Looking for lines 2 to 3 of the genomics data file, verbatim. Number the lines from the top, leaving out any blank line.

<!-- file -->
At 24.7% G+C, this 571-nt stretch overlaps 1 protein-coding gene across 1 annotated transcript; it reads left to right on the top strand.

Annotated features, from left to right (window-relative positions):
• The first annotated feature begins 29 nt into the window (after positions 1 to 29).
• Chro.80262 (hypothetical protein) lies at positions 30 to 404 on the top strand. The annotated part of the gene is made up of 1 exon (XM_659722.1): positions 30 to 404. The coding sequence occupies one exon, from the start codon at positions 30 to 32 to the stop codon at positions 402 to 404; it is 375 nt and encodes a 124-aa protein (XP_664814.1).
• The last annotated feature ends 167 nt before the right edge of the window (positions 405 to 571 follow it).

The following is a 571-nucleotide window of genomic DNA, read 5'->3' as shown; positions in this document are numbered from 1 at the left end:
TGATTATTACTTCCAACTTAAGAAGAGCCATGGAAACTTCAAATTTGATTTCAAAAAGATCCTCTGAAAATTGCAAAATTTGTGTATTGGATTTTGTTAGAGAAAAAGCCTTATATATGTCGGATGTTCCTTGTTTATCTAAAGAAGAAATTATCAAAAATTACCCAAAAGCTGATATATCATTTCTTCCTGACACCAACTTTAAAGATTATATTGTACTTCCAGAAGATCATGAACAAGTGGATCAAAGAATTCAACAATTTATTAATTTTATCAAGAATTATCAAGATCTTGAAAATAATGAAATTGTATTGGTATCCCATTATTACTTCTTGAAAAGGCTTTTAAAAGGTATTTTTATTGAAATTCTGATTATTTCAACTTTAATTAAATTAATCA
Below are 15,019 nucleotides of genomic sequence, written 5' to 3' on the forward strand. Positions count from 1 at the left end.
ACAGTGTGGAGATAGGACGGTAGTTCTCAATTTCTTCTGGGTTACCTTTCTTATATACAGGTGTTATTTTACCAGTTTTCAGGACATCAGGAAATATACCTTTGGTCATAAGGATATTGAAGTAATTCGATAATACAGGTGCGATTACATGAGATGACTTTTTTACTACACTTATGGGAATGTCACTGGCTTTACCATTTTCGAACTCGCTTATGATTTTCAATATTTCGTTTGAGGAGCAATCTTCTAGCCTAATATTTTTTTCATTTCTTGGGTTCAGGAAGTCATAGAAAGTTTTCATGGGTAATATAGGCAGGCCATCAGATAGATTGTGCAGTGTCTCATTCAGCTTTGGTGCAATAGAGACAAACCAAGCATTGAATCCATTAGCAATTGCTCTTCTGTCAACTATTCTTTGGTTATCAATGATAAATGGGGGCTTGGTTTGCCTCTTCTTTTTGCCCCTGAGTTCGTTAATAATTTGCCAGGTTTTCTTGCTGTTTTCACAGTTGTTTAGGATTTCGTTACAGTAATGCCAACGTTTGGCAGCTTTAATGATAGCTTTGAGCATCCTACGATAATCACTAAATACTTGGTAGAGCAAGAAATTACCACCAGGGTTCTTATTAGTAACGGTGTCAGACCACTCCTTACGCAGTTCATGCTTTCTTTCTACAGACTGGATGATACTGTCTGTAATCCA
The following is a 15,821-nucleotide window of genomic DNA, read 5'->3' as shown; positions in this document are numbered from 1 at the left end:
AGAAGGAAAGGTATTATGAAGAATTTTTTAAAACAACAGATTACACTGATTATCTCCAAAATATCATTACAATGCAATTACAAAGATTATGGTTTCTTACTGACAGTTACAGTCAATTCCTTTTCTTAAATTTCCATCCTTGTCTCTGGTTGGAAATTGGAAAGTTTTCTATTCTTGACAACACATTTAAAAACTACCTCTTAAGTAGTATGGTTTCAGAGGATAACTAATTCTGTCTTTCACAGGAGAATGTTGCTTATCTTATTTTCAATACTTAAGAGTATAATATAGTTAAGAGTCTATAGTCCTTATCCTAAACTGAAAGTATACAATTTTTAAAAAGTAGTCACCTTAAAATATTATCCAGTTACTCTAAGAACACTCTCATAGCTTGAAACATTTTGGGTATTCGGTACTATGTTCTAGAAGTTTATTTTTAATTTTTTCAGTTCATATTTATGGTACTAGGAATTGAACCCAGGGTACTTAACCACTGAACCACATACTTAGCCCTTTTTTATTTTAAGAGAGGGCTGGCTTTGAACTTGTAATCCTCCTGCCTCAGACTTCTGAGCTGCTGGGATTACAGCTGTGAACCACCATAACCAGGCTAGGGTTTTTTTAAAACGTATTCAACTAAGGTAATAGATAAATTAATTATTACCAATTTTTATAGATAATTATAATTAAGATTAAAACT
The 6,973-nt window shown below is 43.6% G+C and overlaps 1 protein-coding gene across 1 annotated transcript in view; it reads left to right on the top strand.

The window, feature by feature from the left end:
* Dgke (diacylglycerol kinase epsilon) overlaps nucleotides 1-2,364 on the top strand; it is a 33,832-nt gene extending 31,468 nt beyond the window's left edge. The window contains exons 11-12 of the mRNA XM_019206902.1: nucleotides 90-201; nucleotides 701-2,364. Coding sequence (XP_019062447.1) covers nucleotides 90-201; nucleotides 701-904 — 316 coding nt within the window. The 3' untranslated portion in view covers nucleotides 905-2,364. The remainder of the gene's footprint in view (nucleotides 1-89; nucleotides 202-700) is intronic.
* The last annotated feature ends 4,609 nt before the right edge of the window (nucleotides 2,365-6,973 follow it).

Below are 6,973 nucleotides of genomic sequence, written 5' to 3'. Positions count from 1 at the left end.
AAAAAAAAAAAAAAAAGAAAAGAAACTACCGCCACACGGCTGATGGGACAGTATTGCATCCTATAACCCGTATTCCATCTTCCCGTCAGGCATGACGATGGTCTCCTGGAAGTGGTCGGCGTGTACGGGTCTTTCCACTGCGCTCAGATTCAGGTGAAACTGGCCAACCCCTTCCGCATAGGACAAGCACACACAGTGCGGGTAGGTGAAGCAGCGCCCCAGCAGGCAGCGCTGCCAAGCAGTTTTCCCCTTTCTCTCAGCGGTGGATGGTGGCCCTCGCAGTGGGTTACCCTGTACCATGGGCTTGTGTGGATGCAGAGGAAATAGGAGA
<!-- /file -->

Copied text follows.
Annotated features, from left to right (window-relative positions):
• The first annotated feature begins 29 nt into the window (after positions 1 to 29).